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Silk Floss Tree

Ceiba speciosa

Also known as

Floss-Silktree

Full Sun
Moderate care
Moderate watering
Frost Hardy

H4

RHS hardiness

-10°C

Minimum temperature

Expected size

Height
Spread

20m

Max

10m

5m

Min

5m

3 years to reach maturity

Flowering

  • spring
  • summer
  • autumn
  • winter

This plant has no fragrance

Silk Floss Tree Overview

Considered one of the most beautiful trees in the world, when in full bloom, this spectacular tree is hard to miss with its clouds of large, flimsy lily-like pink flowers cascading from the green branches. Often grown in subtropical areas in gardens or as street trees.

Common problems with Silk Floss Tree

Young plants are susceptible to scale insects, keep the plants healthy to prevent attached by scale insects.

Silk Floss Tree Companion Plants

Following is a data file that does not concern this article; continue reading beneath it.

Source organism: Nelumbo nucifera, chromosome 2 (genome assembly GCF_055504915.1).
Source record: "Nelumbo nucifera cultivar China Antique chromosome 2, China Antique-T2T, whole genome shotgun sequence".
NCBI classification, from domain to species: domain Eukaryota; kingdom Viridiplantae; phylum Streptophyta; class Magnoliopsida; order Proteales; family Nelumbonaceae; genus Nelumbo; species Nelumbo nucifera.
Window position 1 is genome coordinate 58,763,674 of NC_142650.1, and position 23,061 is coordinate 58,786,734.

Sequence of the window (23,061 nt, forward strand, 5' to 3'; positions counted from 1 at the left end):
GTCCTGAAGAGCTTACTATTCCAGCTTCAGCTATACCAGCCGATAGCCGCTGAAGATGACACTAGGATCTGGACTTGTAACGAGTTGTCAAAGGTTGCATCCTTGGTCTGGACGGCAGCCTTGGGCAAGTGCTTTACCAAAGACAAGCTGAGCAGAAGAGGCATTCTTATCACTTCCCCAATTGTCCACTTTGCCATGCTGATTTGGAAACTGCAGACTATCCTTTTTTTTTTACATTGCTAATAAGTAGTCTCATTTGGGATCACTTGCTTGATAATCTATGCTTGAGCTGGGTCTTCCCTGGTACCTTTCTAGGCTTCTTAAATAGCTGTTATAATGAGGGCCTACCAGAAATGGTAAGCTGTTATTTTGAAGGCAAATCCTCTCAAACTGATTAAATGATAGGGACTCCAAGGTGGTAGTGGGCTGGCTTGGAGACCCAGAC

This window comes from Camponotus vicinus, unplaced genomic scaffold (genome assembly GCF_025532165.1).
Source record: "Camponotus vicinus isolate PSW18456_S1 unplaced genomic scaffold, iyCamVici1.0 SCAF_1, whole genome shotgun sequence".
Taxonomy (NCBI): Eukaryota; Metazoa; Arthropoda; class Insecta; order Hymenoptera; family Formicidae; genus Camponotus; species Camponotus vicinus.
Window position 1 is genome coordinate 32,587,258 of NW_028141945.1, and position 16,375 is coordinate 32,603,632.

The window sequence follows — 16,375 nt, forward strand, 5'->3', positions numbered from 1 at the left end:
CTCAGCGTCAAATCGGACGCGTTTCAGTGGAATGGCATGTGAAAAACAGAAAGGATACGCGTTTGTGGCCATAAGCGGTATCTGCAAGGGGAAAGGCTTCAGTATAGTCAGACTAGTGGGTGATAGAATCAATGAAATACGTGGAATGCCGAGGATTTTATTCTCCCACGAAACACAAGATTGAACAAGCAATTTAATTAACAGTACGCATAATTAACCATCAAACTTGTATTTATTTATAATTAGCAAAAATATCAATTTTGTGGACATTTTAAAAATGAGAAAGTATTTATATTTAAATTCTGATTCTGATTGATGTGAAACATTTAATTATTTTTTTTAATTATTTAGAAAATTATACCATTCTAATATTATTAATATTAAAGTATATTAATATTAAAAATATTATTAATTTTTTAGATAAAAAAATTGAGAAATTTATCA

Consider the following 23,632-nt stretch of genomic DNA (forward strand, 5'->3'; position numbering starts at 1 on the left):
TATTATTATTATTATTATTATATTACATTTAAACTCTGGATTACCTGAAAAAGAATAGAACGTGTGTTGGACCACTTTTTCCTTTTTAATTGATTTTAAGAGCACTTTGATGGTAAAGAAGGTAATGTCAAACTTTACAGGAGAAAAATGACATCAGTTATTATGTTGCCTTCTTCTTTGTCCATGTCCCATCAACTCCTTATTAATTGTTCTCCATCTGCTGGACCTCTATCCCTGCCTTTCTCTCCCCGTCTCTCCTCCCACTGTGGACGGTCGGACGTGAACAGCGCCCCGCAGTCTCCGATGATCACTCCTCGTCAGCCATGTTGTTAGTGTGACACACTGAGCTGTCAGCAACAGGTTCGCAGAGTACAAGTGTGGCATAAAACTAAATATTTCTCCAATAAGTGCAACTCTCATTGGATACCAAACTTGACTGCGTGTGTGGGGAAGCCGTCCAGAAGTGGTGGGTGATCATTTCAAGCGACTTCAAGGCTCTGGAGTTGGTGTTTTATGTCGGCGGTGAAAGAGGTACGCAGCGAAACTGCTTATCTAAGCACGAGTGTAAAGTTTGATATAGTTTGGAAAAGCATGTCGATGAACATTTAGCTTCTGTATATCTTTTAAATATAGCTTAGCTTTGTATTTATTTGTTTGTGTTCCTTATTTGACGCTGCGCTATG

Under-plant with sub-tropical, shade loving plants.

How to harvest Silk Floss Tree

Generally not harvested

How to propagate Silk Floss Tree

Seed

Sow seeds when temperatures warm up in late spring and early summer.

Special features of Silk Floss Tree

Autumn colour

The tree flowers in autumn.

Drought resistant

Can go for long periods without water once it is established and more than 3 to 5 years old.

Attracts birds

Hummingbirds are attracted to the flower nectar.

Attracts useful insects

The flowers attract pollinators like bees.

Other uses of Silk Floss Tree

Ornamental foliage & flowers

Timber, paper, rope and stuffing.

The cotton inside the capsules, although not of as good quality as that of the kapok tree, has been used as stuffing. The wood can be used to make canoes, as wood pulp, and to make paper. The bark has been used to make ropes.

Edible

From the seeds it is possible to obtain vegetable oil (both edible and industrially useful).

Ornamental

Mostly for ornamental purposes. Outside of private gardens around the world, it is often planted along urban streets in subtropical areas such as in Spain, South Africa, Australia, northern New Zealand and the southern USA, although its prickled trunks and limbs require safety buffer zones, especially around the trunks, in order to protect people and domesticated animals from its prickles.

Flowering trees

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